October 26th, 2010

[URBAN NOTE] On the regime change in Ward 18

I live in Ward 18, a ward of Toronto in the west-downtown, bordering on midtown, that has just seen the successor of the incumbent turfed, Ana Bailão replacing Adam Giambrone chief of staff Kevin Beaulieu.

"The community has expressed its desire for a change — for someone who will listen to them and work with them," Bailao said over the phone en route to her victory party.

"Now the work begins."

[. . .]

Asked to comment on the outcome, Giambrone paused for several long seconds. "It's going to be a very interesting four years," he said.

"And I guess with time and perspective (people) will be able to judge appropriately the last seven years."

Bailao, who was assistant to former councillor Mario Silva before he moved to federal politics, lost by 1,200 votes when she ran in his place against Giambrone in the 2003 election.

[. . .]

Located just west of the downtown core, Davenport is a small ward with a diverse population, home to Little Portugal, bustling bars and coffee shops, swaths of artists and middle and working-class families.

In the scramble to replace Giambrone, the hottest campaign issue was communication. With massive redevelopment potential in the ward, the people who live there are concerned about having a say in how their neighbourhood is shaped — something many feel Giambrone didn’t give them.

Twelve candidates vying for the seat scrambled to show voters which one of them was most inclusive.

The latest election results as of this posting, available at the NOW Toronto website, suggest that Bailão handily beat Beaulieu, 43.75% of the vote versus 34.23%, 6277 votes versus 4911.

[BLOG] Some Tuesday links

  • Thanks to Andrew Barton for expressing his heartfelt desire--in bold, no less--that Toronto not elect Ford mayor. This sympathy counts.

  • On a happier note, Derek Flack at blogTO photoblogs some of Toronto's hidden streets.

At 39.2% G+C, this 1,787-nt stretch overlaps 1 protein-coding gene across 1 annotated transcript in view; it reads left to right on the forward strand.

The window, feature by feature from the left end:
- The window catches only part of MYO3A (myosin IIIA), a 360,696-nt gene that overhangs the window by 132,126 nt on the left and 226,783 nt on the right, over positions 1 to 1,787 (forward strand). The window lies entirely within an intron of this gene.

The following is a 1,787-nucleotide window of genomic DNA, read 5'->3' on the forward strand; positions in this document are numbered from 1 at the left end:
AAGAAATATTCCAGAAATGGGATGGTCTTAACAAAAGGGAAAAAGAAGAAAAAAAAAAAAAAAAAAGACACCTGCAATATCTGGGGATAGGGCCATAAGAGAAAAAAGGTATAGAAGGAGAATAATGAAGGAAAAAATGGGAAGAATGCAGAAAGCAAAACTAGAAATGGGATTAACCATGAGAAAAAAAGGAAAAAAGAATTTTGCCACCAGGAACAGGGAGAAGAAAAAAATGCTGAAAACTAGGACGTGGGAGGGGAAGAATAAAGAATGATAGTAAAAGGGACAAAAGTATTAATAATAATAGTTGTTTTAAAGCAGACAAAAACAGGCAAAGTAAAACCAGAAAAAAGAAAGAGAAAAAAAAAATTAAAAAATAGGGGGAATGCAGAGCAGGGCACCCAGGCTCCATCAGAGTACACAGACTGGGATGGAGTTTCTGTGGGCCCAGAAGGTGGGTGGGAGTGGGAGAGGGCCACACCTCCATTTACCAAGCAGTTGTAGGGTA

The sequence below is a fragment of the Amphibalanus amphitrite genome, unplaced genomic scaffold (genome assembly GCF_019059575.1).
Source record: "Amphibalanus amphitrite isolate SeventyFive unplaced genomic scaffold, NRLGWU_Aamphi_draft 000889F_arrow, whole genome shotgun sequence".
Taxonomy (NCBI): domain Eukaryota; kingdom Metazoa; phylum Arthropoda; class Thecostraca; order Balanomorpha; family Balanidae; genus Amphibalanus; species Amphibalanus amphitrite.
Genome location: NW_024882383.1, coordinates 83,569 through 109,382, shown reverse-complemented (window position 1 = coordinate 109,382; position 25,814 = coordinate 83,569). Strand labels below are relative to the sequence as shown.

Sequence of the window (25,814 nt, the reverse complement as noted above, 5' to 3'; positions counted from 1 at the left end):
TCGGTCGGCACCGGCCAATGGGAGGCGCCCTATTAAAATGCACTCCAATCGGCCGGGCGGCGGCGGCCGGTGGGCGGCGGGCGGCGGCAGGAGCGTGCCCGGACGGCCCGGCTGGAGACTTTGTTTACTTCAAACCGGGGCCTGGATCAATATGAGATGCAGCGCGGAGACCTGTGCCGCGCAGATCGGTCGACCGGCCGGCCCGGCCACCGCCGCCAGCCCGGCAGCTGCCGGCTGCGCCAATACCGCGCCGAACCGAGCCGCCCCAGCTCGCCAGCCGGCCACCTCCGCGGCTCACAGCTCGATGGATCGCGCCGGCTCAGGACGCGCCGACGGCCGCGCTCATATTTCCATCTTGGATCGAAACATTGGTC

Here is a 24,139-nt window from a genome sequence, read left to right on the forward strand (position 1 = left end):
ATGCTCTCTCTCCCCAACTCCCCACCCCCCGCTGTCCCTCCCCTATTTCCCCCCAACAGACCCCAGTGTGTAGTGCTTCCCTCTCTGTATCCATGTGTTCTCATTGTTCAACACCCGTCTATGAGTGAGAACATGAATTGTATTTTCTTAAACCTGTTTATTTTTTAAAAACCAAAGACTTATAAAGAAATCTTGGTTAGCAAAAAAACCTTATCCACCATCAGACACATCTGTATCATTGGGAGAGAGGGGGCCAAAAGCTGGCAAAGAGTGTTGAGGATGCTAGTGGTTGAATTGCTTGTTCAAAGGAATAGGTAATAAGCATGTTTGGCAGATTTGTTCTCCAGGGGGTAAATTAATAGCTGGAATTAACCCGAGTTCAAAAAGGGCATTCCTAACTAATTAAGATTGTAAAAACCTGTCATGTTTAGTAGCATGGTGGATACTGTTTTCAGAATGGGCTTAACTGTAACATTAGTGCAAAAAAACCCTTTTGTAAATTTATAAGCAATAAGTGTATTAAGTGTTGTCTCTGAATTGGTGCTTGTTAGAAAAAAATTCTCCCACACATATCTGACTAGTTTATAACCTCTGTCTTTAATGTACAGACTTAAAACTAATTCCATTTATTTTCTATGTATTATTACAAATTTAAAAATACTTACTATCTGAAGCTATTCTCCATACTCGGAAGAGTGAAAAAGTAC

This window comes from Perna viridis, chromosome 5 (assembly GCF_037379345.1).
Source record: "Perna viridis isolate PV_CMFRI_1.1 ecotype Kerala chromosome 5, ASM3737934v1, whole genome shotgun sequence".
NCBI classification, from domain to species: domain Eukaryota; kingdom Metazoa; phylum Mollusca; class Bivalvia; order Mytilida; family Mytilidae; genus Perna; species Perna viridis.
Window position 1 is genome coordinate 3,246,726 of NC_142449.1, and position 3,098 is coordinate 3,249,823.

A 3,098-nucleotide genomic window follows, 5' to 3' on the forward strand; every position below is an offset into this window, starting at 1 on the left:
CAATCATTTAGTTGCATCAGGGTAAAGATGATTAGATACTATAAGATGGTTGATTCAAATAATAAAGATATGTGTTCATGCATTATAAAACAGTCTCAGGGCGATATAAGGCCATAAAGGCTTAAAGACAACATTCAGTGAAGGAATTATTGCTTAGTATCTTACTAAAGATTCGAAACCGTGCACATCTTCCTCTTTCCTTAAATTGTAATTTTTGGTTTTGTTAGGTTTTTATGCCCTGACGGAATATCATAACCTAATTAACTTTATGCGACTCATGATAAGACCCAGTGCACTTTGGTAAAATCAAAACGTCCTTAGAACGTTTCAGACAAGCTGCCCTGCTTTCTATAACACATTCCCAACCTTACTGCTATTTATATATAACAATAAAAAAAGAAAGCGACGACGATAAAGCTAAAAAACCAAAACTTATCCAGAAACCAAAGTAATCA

• Extraordinary Observation's Rob Pitingolo makes the salient point that biking laws need to be followed by cyclists and enforced by governments.

  • Far Outliers observes how Thai soldiers in the Vietnam War found South Vietnam, with its distinctive religious and cultural traditions, far more foreign than Laos.

  • Geocurrents observes that the Philippines' Subic Bay is now the centre of a Korean community amounting to one hundred thousand in the country.

  • Understanding Society notes that China's hoping to move upwards up the value-added chain as its economy continues to grow.

[URBAN NOTE] On how Ford's election proves Toronto's vibrant (more vibrant) democracy

Whatever people may say about Toronto's election, they can't say it wasn't a triumph of democracy.

Voter turnout in Toronto jumped in the 2010 municipal election that saw Rob Ford ushered in as mayor Tuesday, hitting 53.2 per cent compared to 39 per cent in 2006 and 38 per cent in 2003.

With 99.9 per cent of polls reporting Monday, Ford garnered 47.1 per cent of the vote, compared to 35.6 per cent for former provincial Liberal cabinet minister George Smitherman.

Joe Pantalone, deputy mayor under Mayor David Miller, who didn't run again, trailed with 11.7 per cent.

"This victory is a clear call from the taxpayers," Ford said during his victory speech. "Enough is enough, and that's exactly what we're going to give them. We're gonna respect the taxpayers of the city."

Advanced polling turnout also hit a record this year with more than 77,000 people showing up — almost double over 2006.

Ford didn't win because enough people didn't show up to counter a candidate who took advantage of low voter turn-out. Ford won, rather, because the people who did turn out in larger-than-expected numbers to vote voted disproportionately for him. By a large plurality, Toronto's electorate wanted Ford; certainly, Toronto's electorate got him.

[LINK] "Young, Gay, and Still Married"